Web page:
Linden Neighborhood Conversation

Melanie Crabill
Director of Media Relations
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Kevin Kilbane
Director of Communications
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Media Alert
News Date: September 19, 2022

Mayor Ginther and Community Leaders Outline Proposed Affordable Housing Bond Package

Mayor Andrew J. Ginther and community leaders today outlined how the proposed $200 million affordable housing bond – a portion of the $1.5 billion bond package that will go before Columbus voters this November – addresses Central Ohio’s housing crisis. 

Mayor Ginther previously declared a goal to invest $1 billion in public and private funds to meet the region’s housing needs. The $200 million allocation of the proposed bond package is Columbus’ contribution to the Columbus Housing Strategy and would be invested in four priorities:

  • $80 million for the construction of affordable rental units
  • $50 million for affordable homeownership
  • $40 million to preserve existing housing affordability
  • $30 million for programs and permanent housing for individuals and families experiencing homelessness 

“Central Ohio’s housing crisis is not a Columbus problem; it’s a regional problem,” said Mayor Ginther. “By banding together with our private-sector and suburban partners to build new affordable rental units, preserve existing affordability, subsidize permanently affordable homeownership and prioritize housing stability programs that prevent homelessness, we can ensure that our city and region will continue to grow and thrive in ways that are truly equitable and sustainable.”

Continuing the success of the 2019 $50 million affordable housing bond that helped to build more than 1,300 affordable housing units, the proposed $200 million affordable housing bond would primarily serve households making less than $50,000 per year. The dollars would also be invested to preserve naturally occurring affordability at risk of being lost as neighborhood changes occur. 

“Access to housing is one of the most important factors in residents’ quality of life. Even when you think about the diverse needs that someone who’s fallen on hard times might have, any and all of them are easier to address when the person is safely housed first,” said Finance Committee Chair Elizabeth Brown. “The 2019 package paved the way for $50 million in sorely needed investments in housing in the yearly capital budgets that followed. But if we’re to ensure every resident has housing they can afford, we must double down on these investments for the long term.”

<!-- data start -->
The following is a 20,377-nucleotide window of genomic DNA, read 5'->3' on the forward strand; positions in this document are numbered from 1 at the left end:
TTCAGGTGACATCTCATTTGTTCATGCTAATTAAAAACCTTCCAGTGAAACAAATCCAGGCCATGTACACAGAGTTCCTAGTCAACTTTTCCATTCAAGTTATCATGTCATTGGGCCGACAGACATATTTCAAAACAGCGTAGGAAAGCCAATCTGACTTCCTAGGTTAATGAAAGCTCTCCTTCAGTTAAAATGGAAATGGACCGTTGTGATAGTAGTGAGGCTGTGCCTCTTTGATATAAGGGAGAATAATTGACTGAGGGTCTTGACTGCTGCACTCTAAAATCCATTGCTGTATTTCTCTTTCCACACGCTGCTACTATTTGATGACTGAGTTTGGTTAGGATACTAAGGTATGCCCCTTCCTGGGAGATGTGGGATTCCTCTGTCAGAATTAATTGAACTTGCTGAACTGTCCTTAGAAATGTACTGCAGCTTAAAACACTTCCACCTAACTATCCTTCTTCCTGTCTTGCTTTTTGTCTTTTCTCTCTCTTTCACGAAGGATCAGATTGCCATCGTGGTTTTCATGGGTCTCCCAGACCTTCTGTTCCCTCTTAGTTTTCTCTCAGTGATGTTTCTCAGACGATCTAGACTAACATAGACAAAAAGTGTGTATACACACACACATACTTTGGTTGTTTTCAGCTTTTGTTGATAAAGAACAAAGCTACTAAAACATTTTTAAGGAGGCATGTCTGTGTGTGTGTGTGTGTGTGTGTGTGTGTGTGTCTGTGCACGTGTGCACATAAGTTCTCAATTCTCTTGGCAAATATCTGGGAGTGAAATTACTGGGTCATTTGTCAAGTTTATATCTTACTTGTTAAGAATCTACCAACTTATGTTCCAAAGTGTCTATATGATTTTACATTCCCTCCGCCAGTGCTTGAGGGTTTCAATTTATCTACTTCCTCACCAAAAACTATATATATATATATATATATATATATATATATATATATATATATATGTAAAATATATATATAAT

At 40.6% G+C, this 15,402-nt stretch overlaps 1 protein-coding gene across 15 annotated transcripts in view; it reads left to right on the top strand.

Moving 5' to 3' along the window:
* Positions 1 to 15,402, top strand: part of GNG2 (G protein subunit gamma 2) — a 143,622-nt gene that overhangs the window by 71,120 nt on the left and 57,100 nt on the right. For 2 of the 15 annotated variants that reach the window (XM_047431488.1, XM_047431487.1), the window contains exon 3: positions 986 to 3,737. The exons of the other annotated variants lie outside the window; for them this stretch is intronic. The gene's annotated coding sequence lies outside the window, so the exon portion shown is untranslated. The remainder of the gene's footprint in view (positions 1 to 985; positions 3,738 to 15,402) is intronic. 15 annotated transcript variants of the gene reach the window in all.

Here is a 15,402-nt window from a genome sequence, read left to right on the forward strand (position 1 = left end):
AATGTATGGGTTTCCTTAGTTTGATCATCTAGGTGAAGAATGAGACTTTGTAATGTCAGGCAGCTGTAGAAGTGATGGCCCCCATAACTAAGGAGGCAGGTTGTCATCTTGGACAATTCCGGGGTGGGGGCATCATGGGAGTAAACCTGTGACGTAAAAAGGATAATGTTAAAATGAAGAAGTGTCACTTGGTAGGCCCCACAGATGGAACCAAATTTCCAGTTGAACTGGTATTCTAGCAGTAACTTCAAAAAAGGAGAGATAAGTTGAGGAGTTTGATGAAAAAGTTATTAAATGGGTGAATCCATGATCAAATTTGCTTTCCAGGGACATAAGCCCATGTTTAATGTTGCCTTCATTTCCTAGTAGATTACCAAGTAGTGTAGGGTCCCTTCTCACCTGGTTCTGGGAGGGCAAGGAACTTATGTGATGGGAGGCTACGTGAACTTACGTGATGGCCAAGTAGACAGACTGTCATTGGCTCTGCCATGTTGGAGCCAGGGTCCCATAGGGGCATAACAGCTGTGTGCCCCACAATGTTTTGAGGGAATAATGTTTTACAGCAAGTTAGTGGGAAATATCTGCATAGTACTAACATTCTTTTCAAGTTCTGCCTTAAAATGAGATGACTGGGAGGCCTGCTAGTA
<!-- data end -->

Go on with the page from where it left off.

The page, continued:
If approved, the funding would enable the City of Columbus to continue to work with the Central Ohio Community Land Trust and other regional partners to increase affordable homeownership opportunities for middle-class families and people of color. This investment would result in permanent homeownership opportunities for individuals and families priced out of market-rate opportunities as for-sale housing prices rise. These resources would also provide investment in permanent supportive housing and other resources to stabilize families at risk of falling into homelessness.

“Columbus’ affordable housing crisis is real, and the need for affordable housing is greater than ever. However, we cannot discuss solutions without acknowledging the role systemic racism has played in restricting Black and Brown homeownership,” said Councilmember Shayla D. Favor. “Equity that families have in their homes is the main source of wealth for middle-class Americans. Becoming a Black homeowner is more than just owning a home. It is laying a foundation for building generational wealth and creating family stability and financial security. The reality is, there is no silver bullet to fix the problem of affordable housing, however, the proposed housing bond package is one of the tools we have to start making positive change and adding more affordable housing to our community.”

Between the affordable rental units and the subsidies of affordable homeownership, coupled with the preservation of existing affordability and the support of housing-stability programs, the 2022 affordable housing bond is expected to impact thousands of families across Columbus. Residents will vote on the total $1.5 billion bond package on November 8. 

More information can be found at